• Properly using candles (where allowed).
  • Know where fire extinguishers are located and how to use them.
  • Know more than one way to get out.

Additionally, respond to all alarms. Never assume an alarm or evacuation notice is just a drill. Likewise always respond to drills. This is how systems are tested. The habits we form in training are the habits we will use in an emergency.


Environmental Illnesses

Extreme temperatures and weather conditions are not uncommon in our area. Each has unique exposure potential and problems. A summary of the most common problems for each environment is listed below.

Heat Exposures

Heat Cramps – During periods of exercise or work, muscles may cramp because sweating causes the body to loose water, salt, and electrolytes. Best treatment is prevention. Stay hydrated. Drink plenty of water before and during exercise or work. Some find various sports drinks to be of benefit.

Heat Exhaustion

Typically will occur when an individual does not drink enough fluids to replace what has been lost during activity. Weakness, dizziness, and disorientation are common side effects. The best treatment is prevention, as with heat cramps. Additionally, make sure individual is taken to a shady or cool place, have then drink water and rest.
Heat Stoke – Occurs when then body can no longer regulate temperature.  This is a medical emergency.  Lack of sweat, high body temperature, confusion, are common symptoms. Best treatment is to call 911. Then immediately move to a cool place. Remove unnecessary clothing and cool the person by fanning and wiping skin with cool water.  Ice packs may be placed under arms, at neck, and groin. DO not immerse the person in an ice bath.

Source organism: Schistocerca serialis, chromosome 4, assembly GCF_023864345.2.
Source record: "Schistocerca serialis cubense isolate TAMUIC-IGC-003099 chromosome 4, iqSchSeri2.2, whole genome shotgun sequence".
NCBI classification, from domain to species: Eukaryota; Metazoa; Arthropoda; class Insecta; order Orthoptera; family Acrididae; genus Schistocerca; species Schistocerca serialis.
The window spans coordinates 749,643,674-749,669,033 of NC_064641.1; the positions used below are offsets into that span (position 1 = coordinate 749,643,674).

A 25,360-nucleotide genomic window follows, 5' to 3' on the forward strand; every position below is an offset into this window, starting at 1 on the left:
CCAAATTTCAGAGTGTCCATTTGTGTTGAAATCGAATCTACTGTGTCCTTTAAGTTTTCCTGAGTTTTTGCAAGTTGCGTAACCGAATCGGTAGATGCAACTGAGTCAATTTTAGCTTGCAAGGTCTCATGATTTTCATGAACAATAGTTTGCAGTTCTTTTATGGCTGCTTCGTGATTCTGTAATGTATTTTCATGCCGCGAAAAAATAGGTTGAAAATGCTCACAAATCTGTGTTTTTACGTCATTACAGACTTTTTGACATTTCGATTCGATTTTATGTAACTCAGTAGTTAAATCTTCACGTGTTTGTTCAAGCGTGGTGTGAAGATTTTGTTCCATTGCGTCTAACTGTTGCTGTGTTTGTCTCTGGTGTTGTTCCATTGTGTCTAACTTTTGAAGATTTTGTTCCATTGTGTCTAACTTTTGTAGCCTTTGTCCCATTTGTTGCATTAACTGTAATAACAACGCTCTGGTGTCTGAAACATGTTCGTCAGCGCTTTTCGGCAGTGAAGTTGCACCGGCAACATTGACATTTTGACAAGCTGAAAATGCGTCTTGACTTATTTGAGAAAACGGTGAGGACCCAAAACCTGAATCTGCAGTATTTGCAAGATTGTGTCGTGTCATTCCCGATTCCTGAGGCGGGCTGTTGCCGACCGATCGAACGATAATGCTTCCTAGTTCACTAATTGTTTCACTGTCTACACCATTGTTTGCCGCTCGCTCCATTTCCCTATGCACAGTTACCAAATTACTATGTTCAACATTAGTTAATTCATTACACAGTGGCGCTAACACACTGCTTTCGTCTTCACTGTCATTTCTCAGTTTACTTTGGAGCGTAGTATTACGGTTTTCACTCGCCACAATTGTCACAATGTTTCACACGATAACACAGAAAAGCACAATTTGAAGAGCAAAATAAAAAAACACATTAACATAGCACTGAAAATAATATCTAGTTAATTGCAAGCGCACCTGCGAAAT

Cold Exposures

Hypothermia – Prolonged exposure to cold can result in a individual loosing heat faster than the body can produce it. Even cool temperatures, such as the fifty to sixty degree Fahrenheit range can cause hypothermia if conditions are right. Exposure to rain, submersion in water, or failure to wear warm clothing can contribute to this condition. Shivering, confusion, and drowsiness are common signs. The best treatment is prevention. Dress warmly and in layers when in cool and cold temperatures. Stay dry, and immediately seek warmth and shelter is symptoms start to present themselves. If symptoms are severe, seek immediate medical attention.


When exposed to very cold temperatures, the skin may freeze. Typically, the nose, ears, hands, or feet are the effected parts. Frostbite can cause severe damage and great care should be taken to avoid this condition. The best treatment is prevention. Keep exposed skin covered. If you suspect frostbite, get indoors. Wrap affected area in warm blanket. Never rub the affected area and never use direct heat, heating pads or other high heat emitting devices. If there is sustained numbness, pain or blisters, seek medical attention.